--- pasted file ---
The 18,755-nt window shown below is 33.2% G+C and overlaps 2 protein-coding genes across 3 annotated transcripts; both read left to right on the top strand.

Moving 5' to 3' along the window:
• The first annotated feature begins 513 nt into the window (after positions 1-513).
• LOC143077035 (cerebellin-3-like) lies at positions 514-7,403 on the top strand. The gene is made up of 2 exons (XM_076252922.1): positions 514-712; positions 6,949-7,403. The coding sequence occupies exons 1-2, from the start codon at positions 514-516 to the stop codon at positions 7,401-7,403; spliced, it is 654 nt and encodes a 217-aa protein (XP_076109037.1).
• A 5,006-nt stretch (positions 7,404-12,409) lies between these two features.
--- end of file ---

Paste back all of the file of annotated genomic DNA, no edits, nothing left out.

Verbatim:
The 18,755-nt window shown below is 33.2% G+C and overlaps 2 protein-coding genes across 3 annotated transcripts; both read left to right on the top strand.

Moving 5' to 3' along the window:
• The first annotated feature begins 513 nt into the window (after positions 1-513).
• LOC143077035 (cerebellin-3-like) lies at positions 514-7,403 on the top strand. The gene is made up of 2 exons (XM_076252922.1): positions 514-712; positions 6,949-7,403. The coding sequence occupies exons 1-2, from the start codon at positions 514-516 to the stop codon at positions 7,401-7,403; spliced, it is 654 nt and encodes a 217-aa protein (XP_076109037.1).
• A 5,006-nt stretch (positions 7,404-12,409) lies between these two features.